It’s no secret that the Broadway show Spider-Man: Turn Off the Dark has been plagued by numerous cast injuries, poor writing, and bad press. Given the $65 million price that went towards production of the show, many are left wondering why so much money was spent in the first place. In the wake of this catastrophic disaster emerged a show that many hope will turn theatre on its head. Created by writer Justin Moran (POPE! The Musical), The Spidey Project: With Great Power Comes Great Responsibility is a guerilla-style theatre production that aims to write, rehearse, and perform a Spider-Man-inspired musical within 30 days on a $0 budget. The show is scheduled for two performances on March 14th at the Peoples Improv Theatre in NYC.
The following is an interview with actor and improviser Ryan Nelson, who co-stars in The Spidey Project. Ryan can be seen at The Magnet Theater in New York City in POPE! The Musical, performing musical improvisation with Choral Rage, and playing once a year with the super group Under Your Bed.
This interview was conducted on Tuesday, March 8, 2011.
The following is an interview with writer/artist Michael Troy, whose Taylor Swift artwork will appear in the April issue of FAME by Bluewater Publishing. Troy’s previous work includes graphic novels like The Blonde Squad and The Boy Who Loved Magnificent Woman, and he can also be seen performing in comedy clubs throughout Los Angeles.
This interview was conducted on Sunday, March 13, 2011.
The following is an interview with Mark Jeffrey, writer of the Young-Adult series Max Quick. He is also an internet entrepreneur who currently serves as the CEO of the ThisWeekIn network of podcast television shows. In the following interview, Jeffrey explains his motivation behind the Max Quick series, his desire to transition from novel to film, and the similarities and differences between being a writer and an internet entrepreneur.
This interview was conducted on Sunday, March 13, 2011.
The following is an interview with actor Kerem Bursin, who co-stars in the SyFy original film Sharktopus. Bursin shared his thoughts with Fanboy Comics Managing Editor Barbra Dillon on his Sharktopus character, working with B-movie great Roger Corman, and the challenge of working with CG technology. Special thanks to Ellen Tremiti for her assistance in securing this interview!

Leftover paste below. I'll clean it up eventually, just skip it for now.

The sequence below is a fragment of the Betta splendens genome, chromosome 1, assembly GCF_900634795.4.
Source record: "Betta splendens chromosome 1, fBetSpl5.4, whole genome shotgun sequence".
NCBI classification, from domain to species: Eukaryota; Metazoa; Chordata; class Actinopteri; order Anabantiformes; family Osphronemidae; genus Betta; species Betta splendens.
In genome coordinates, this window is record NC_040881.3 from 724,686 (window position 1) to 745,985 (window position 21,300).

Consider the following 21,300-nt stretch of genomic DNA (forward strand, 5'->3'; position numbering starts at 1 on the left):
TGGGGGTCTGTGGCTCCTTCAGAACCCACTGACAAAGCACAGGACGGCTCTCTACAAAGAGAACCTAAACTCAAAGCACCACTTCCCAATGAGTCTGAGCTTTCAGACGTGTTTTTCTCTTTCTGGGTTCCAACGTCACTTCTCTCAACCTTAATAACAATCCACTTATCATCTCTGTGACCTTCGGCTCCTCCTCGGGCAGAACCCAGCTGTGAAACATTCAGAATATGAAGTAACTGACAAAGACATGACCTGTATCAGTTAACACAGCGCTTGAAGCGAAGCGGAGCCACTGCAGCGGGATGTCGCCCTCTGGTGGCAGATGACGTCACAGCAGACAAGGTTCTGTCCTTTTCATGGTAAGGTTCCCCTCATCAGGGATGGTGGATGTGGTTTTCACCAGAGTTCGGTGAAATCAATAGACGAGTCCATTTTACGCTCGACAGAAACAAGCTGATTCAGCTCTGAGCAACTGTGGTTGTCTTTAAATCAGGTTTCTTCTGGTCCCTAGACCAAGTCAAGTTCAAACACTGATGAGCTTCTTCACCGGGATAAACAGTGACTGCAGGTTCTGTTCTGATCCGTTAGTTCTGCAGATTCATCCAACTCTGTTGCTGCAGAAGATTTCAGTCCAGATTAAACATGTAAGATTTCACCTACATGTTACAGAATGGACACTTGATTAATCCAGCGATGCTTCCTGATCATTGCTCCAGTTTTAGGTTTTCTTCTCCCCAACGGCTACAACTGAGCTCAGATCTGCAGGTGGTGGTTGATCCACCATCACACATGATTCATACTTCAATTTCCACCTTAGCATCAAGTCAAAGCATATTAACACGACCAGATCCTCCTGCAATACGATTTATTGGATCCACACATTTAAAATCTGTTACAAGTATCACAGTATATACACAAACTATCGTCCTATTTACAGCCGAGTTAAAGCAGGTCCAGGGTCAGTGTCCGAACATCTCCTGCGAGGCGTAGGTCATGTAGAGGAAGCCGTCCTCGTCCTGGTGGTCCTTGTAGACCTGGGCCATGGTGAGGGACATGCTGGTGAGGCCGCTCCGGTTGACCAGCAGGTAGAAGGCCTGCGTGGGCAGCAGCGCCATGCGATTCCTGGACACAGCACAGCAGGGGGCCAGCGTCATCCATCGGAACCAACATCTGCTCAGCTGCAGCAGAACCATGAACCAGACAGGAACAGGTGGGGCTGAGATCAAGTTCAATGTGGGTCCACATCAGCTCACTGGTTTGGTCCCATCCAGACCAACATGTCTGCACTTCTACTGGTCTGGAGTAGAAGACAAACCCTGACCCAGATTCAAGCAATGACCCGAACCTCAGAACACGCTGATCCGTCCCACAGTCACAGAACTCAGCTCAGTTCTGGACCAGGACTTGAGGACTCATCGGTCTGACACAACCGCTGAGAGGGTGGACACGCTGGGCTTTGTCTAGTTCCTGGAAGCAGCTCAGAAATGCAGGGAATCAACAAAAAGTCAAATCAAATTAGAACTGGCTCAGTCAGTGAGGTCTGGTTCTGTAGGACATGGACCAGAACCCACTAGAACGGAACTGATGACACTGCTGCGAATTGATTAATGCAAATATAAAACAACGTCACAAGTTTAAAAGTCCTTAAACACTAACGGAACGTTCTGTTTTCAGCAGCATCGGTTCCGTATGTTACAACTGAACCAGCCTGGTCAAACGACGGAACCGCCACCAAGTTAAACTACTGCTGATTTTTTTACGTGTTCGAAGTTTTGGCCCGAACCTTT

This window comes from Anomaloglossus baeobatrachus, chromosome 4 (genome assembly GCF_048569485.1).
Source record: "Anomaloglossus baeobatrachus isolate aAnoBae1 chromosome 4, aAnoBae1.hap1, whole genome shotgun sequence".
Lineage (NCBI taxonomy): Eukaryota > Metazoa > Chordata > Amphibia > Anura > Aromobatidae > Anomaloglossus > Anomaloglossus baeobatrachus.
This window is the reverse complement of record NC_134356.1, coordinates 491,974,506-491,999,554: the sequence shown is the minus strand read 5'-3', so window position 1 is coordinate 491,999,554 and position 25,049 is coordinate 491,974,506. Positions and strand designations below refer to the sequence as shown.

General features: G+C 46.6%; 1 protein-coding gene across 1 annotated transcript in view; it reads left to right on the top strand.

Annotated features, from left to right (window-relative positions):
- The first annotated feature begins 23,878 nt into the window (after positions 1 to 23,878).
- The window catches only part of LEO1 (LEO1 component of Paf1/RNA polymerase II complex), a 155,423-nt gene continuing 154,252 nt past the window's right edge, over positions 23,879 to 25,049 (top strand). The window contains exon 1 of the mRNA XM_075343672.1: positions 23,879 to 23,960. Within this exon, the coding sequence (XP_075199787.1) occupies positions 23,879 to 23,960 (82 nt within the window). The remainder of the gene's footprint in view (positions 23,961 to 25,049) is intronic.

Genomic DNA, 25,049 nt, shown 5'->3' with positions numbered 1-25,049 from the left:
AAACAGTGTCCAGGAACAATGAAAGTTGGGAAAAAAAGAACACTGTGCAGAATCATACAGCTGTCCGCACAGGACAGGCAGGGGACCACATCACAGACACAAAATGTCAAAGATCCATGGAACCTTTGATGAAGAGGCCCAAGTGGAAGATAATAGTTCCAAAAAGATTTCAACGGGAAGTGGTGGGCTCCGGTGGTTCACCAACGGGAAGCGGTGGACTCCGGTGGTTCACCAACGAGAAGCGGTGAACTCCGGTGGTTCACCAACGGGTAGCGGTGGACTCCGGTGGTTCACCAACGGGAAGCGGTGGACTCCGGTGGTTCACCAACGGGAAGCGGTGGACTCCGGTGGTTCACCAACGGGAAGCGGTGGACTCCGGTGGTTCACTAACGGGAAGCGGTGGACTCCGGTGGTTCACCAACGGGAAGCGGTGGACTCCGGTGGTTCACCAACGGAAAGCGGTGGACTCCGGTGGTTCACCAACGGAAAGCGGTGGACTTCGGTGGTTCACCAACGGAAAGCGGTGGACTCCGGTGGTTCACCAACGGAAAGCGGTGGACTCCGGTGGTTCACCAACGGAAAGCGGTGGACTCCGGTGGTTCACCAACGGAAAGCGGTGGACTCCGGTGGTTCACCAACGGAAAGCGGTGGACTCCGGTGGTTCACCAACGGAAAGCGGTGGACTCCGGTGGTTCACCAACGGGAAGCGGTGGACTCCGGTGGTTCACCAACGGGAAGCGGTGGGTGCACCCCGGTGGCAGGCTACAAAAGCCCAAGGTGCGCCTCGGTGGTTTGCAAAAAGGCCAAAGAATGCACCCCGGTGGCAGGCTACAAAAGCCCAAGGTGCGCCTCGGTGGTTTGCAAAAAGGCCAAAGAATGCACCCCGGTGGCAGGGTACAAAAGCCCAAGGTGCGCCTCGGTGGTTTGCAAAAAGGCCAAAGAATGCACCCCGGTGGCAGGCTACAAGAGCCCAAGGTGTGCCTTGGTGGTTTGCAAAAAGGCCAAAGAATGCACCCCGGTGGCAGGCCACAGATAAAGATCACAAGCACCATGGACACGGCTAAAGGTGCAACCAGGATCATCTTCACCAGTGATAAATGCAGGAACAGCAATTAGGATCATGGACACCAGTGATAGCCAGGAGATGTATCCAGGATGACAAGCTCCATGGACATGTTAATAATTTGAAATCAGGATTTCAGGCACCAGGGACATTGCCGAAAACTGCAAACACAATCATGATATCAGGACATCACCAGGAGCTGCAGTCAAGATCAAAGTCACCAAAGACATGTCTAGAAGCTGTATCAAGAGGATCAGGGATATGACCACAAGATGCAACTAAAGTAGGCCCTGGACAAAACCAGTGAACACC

This interview was conducted on Monday, April 4, 2011.
The following is an interview with actor Gino Pesi, who co-stars in the upcoming film, Battle: Los Angeles, with stars Aaron Eckhart, Michelle Rodriguez, and Bridget Moynahan. A few of Pesi’s recent credits include the films Takers and SWAT: Fire Fight, as well as TV appearances in NCIS, CSI: NY, Chuck, Cold Case, and What I like About You. Pesi shared his thoughts with Fanboy Comics Managing Editor Barbra Dillon on his Battle: Los Angeles character, acting with CGI, and how Battle: Los Angeles’ aliens compare with other movie extraterrestrials.
This interview was conducted on Tuesday, February 22, 2011.
Over the past seven years, writer Robert Kirkman (Battle Pope, Invincible) has found quite a literary and theatrical phenomenon with his series, The Walking Dead. The story follows a band of unlikely heroes in their daily trials and tribulations, given their extraordinary circumstances in a world devastated by a zombie apocalypse. In 2010, AMC released The Walking Dead as a television series starring actors Jon Bernthal (Shane), Andrew Lincoln (Rick), and Sarah Wayne Callies (Lori), which garnered such a positive response that the network ordered an extended, 13-episode second season.
For fans of the original comic book, AMC’s show breathed new life into their beloved series and also offered the chance to invite new fans to the WD fold. The television show has launched the zombified story into cult status, helped by the AMC brand and its recent history of successful shows (Mad Men, Breaking Bad).
The following is an interview with actor Jon Bernthal, who shared his thoughts with Fanboy Comics Managing Editor Barbra Dillon on the future of his character, his own zombie apocalypse contingency plan, and more about Season 2. (Special thanks to David Bliss for his assistance in securing this interview with Mr. Bernthal!)
This interview was conducted on Thursday, January 13, 2011.
I recently read The Hunger Games trilogy by Suzanne Collins, and I must encourage anyone who hasn’t already read the books to get out and buy a copy today! This is one of the most engrossing series that I have ever read; you will not be disappointed if you give the series a chance. For those unfamiliar with the series, the plot is based in a post-apocalyptic world where the teenaged children of poor citizens are forced by the aristocracy to battle to the death in an annual, televised program called the Hunger Games.
On a lark, I decided to cast the main characters from the first book of the series. For those who haven’t been keeping track of The Fanboy Scoop, a HG movie is already in the works, so I wanted to get a jump on casting before Hollywood ruined another project. I will say that this cast is not ideal, given that the number of talented child actors now-a-days is scant. Had this been cast ten years ago, this movie might have been epic! Alas, I will work with what I must…